Hearing over Coldstream well continues
Applicants for a spring water business in Coldstream Canyon remained afloat in appeal hearings Feb. 6 after Placer County attorneys negated federal law which may prohibit the range of distribution of ground water from the Truckee River basin.
“It is our conclusion that at present there is nothing in the federal law cited to us that requires your board to delay or deny this appeal,” wrote Anthony J. La Bouff, council for Placer County Board of Supervisors.
The board delayed appeal hearings over a conditional use permit for a water extraction business Jan. 23 to investigate federal law which controls the fate of water in Coldstream Canyon, part of the Truckee River basin.
The Fallon Paiute-Shoshone Tribal Settlement Act, passed by the U.S. Congress in 1990, states that “water shall not be diverted from within the Truckee River Basin in California for use in California outside the Truckee River basin,” said Stefanie Olivieri, spokeswoman for Mountain Area Preservation Foundation, one of two appellates in the hearing.
The preservation foundation cited the law in its appeal, and added that the Town of Truckee denied approval of a commercial beer bottling plant in the Truckee River basin due to a similar conflict.
The Truckee-Carson-Pyramid Lake Water Rights Settlement Act “calls for the development of the Truckee River Operating Agreement,” continued La Bouff. “That agreement has yet to be negotiated, and until that agreement is finalized, it is our opinion that … the act is ineffectual.”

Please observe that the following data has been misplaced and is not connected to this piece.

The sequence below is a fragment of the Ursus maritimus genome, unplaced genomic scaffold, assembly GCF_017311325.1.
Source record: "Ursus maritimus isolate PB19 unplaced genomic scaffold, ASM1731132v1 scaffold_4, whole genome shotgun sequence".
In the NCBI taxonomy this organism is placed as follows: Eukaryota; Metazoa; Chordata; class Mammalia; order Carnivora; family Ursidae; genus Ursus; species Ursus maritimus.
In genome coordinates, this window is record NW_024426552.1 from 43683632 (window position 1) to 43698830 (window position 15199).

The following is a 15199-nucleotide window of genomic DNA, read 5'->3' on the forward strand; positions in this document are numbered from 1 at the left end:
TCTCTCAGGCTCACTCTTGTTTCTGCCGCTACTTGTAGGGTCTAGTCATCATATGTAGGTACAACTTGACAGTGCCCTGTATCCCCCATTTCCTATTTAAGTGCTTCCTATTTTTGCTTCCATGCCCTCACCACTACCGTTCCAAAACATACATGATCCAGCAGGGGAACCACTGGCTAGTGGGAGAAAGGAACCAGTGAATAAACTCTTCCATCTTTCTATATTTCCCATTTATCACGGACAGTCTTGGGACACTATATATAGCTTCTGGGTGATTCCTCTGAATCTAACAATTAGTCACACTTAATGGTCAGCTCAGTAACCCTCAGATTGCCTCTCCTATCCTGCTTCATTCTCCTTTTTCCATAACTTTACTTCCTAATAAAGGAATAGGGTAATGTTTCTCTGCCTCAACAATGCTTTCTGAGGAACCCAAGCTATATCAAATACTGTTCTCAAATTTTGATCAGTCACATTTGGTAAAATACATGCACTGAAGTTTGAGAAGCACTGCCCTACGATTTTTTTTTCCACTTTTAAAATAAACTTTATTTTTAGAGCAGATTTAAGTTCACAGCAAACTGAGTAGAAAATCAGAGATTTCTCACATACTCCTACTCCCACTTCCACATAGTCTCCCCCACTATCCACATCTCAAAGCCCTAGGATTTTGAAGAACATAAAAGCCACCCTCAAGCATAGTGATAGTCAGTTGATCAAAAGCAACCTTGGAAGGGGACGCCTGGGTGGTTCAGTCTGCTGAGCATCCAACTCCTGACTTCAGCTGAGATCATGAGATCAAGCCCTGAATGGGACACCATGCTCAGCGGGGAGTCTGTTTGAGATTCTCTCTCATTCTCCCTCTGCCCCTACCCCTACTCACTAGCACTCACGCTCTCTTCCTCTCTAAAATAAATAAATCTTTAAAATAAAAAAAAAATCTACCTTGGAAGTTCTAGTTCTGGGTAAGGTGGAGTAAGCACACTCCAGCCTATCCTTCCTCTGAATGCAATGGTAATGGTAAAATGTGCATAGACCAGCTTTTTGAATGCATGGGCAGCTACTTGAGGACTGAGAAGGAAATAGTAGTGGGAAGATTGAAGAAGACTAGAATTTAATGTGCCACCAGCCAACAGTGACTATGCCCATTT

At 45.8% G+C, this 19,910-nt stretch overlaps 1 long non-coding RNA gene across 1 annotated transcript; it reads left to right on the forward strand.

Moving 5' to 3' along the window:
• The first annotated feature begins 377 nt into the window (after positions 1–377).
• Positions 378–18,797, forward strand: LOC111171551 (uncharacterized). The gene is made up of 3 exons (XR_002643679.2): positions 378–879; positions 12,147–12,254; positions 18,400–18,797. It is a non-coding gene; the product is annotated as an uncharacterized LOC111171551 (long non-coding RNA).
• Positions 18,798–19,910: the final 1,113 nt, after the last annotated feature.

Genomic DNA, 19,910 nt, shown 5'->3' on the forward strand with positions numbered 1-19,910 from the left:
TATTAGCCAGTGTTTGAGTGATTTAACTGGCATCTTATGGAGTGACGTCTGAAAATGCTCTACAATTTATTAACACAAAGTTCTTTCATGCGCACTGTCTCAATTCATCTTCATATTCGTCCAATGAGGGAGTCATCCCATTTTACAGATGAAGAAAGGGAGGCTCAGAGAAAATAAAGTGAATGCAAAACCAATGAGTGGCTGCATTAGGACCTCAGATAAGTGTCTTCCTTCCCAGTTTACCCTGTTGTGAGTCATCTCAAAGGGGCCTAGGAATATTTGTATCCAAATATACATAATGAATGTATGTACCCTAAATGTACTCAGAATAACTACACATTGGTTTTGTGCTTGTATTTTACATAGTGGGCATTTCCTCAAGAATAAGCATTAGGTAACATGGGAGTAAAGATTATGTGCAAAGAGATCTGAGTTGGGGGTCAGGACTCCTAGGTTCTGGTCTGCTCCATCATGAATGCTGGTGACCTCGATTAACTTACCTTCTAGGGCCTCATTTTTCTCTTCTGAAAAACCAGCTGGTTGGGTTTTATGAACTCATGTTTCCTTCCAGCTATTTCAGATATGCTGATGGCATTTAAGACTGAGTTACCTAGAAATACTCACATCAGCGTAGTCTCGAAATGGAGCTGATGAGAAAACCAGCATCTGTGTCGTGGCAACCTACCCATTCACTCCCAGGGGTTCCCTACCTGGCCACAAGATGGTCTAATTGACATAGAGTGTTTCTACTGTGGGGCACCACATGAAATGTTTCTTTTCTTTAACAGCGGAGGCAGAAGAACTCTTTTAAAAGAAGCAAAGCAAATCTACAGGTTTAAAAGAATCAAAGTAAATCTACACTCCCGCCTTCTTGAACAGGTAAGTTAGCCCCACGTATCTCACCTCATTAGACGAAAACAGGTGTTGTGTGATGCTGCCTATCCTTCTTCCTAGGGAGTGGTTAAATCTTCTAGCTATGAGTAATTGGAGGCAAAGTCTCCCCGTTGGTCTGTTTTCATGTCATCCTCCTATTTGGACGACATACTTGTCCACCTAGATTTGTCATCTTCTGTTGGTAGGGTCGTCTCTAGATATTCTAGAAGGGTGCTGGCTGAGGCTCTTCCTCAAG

The Board of Supervisors requested additional information on the environmental effects of erosion and dust, issues that may be a factor for visitors of Donner Memorial State Park.
The applicants proposed up to 5,400 truck trips up to the well each year. The road to the well goes through Donner Memorial State Park, the only state park in the Town of Truckee.
The state parks department disagrees with Placer County over the significance of the environmental effects, said Ken Anderson, resource ecologist for the Sierra district of California state parks and plaintiff named in the second appeal. Anderson also felt the impacts of the water pipeline, a measure the applicant may take to transport the water, fragments the project.
“An agency is not permitted to segment a project into several pieces if the effect is to avoid full disclosure of environmental impacts,” he said.
County planners met with the applicants and invited them to return a proposal that addresses erosion and air quality concerns, said Bill Combs, Placer County’s principle planner for the Tahoe region.
The applicant and property owner, Walter M. Harvey, explored the possibility of developing a pipeline to dispense water at a site near the mouth of the valley. Placer County officials said it the proposal becomes reality, it would eliminate the need for truck trips through the valley.
“(The applicants) will have to look into the practicality and economics of (a solution), and we will report to the board whether it is adequate or not,” Combs said.
Other considerations that were expressed in the appeal process were impacts to fish and wildlife, nearby ground and surface waters, proximity to the Emigrant trail, aesthetics and compatibility with surrounding uses.
“There may be some disagreement over the conclusions reached,” Combs said after hearing several hours of testimony. “But the board had adequate time to hear from both sides and does not need more information (on other subjects) to make a decision.”
The hearing will be continued Tuesday, Feb. 20 at 10:45 a.m. at the Placer County Courthouse at 175 Fulweiler Avenue in Auburn.
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